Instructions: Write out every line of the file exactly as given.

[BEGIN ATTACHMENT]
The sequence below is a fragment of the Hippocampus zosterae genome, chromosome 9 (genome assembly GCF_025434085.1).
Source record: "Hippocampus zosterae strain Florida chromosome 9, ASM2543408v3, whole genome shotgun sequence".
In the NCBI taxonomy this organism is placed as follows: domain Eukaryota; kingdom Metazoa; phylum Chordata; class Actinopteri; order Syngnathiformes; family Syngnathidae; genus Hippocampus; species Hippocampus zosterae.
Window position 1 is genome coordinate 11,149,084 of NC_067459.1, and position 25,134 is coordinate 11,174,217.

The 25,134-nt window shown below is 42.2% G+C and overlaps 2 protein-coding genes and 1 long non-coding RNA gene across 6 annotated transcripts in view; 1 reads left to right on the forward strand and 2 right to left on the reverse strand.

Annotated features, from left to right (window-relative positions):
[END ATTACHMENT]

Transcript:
The sequence below is a fragment of the Hippocampus zosterae genome, chromosome 9 (genome assembly GCF_025434085.1).
Source record: "Hippocampus zosterae strain Florida chromosome 9, ASM2543408v3, whole genome shotgun sequence".
In the NCBI taxonomy this organism is placed as follows: domain Eukaryota; kingdom Metazoa; phylum Chordata; class Actinopteri; order Syngnathiformes; family Syngnathidae; genus Hippocampus; species Hippocampus zosterae.
Window position 1 is genome coordinate 11,149,084 of NC_067459.1, and position 25,134 is coordinate 11,174,217.

The 25,134-nt window shown below is 42.2% G+C and overlaps 2 protein-coding genes and 1 long non-coding RNA gene across 6 annotated transcripts in view; 1 reads left to right on the forward strand and 2 right to left on the reverse strand.

Annotated features, from left to right (window-relative positions):